The Rancher hopped the barbed wire fence, figuring it would only take just a minute to get the cow back in her field. That's when he saw the baby and plans changed. Getting the two of them back was totally on the back burner and keeping the calf alive was all that mattered. The momma was loving on him, but he had yet to get up and out of the snow. So being the nice guy that he was, The Rancher grabbed a leg and started dragging the calf out of the snow.
It only took a second for that cow to turn momma-bear. For all she knew, someone was messing with her baby and she wasn't going to have any of that.
Now put yourself in my shoes, or rather my seat. Here I was, sitting in the front seat of an old, beat up ranch truck, riding around with a kid I hardly knew. He was across a barbed wire fence, through drifts of snow and there was a momma cow about ready to have him for a midnight snack.
What was a girl to do?
It was dark and the only light was from the poor headlights (calling the headlights as poor was a compliment!), and he was far enough away I really couldn't see well enough to know what was happening, just that things were getting a little (or a lot!) intense over there. But, was he ok and wouldn't need any help? Or was he only seconds away from broken bones and smashed insides? Was there even anything in the truck that I could use to help him? Should I risk life and limb for this kid? I could see myself jumping out of the truck, slipping a time or two as I trudged through the snow, getting tangled up in the wire fence as I tried to cross it in the dark and finally make it to him only to find everything ok and totally unworth my efforts. Or I would do something embarrassing like fall on my face in the snow or rip my pants on the barbed wire...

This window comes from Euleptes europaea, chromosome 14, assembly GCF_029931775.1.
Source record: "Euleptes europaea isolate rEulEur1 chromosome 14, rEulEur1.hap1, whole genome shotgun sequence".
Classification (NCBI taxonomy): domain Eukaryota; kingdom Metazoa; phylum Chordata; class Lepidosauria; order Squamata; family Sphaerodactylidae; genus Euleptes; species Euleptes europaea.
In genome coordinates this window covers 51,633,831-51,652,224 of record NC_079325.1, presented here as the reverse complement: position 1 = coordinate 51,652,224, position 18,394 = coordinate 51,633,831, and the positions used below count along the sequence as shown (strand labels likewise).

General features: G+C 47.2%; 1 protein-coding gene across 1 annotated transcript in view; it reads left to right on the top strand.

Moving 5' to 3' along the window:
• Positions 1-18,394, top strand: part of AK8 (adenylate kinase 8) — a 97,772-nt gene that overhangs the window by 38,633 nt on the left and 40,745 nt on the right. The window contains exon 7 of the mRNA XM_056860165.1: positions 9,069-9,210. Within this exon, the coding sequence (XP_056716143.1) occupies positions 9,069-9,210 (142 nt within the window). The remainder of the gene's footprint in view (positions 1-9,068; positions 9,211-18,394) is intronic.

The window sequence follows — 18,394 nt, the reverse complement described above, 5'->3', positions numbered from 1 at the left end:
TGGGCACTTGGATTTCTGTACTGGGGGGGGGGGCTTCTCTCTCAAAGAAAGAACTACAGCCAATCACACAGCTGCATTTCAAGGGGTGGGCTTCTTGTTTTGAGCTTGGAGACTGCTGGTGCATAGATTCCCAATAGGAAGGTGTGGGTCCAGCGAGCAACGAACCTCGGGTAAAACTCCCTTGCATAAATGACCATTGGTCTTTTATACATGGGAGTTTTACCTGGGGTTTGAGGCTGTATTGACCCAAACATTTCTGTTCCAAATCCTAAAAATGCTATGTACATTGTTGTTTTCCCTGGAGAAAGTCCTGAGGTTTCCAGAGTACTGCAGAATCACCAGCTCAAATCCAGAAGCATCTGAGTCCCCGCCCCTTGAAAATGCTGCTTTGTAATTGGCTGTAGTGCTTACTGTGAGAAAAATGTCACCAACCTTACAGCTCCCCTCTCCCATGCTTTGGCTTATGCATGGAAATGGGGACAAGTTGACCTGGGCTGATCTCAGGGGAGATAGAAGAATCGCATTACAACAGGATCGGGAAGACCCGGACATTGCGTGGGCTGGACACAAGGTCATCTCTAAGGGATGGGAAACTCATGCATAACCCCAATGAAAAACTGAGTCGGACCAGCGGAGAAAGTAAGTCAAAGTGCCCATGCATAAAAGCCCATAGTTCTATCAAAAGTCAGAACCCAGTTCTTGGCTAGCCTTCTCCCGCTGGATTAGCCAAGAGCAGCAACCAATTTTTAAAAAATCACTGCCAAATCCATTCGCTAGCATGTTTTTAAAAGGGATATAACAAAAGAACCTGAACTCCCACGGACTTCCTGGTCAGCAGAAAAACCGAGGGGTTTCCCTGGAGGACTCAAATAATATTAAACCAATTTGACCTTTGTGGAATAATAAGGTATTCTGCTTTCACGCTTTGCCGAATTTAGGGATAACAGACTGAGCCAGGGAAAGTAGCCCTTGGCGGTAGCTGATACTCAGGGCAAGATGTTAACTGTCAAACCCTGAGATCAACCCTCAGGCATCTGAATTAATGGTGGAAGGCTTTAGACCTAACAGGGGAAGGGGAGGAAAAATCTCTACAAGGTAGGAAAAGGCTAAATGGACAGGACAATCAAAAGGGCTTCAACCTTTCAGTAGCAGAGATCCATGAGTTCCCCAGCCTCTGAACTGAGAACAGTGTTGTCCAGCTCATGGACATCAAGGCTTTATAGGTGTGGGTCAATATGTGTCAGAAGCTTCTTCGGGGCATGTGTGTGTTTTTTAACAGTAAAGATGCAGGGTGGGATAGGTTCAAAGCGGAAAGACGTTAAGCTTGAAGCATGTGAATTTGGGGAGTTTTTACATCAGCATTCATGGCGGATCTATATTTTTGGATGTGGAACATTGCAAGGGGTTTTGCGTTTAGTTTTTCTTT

So I just sat there.
Heroic, I know. But before I made a move, I wanted to know what that cow had in mind. It didn't take long for her to prove that she meant business. She took off straight for The Rancher, covering the 10 yards between them in seconds. At this point all I could do was pray. Pray that he got out of there in time. Pray that she changed her mind. Pray that even if she did get him, it wouldn't be too bad. Pray that he wouldn't need mouth to mouth...
It must of worked because just as she was about to him, a snow drift popped up in front of her and she dropped to her knees. It was the few seconds The Rancher needed to get clear of the calf, sail over the fence, and finally take a breath!
And then, to be terribly honest, I don't remember much that happened next. I know we had other cows and fields to check and so I'm sure we just moved on with the night. The Rancher might have been a little more weary and a little more spry in case any other mommas had a little bit of momma-bear in them.
Reliving that story every year always brings new things to light, like how The Rancher was actually grateful for the chance to look so brave and he was a little sad that I didn't need to give him a little mouth to mouth... I, on the other, hand, am just glad that he managed to survive that night so we could have our life together now. Do any of you have a good momma-bear story?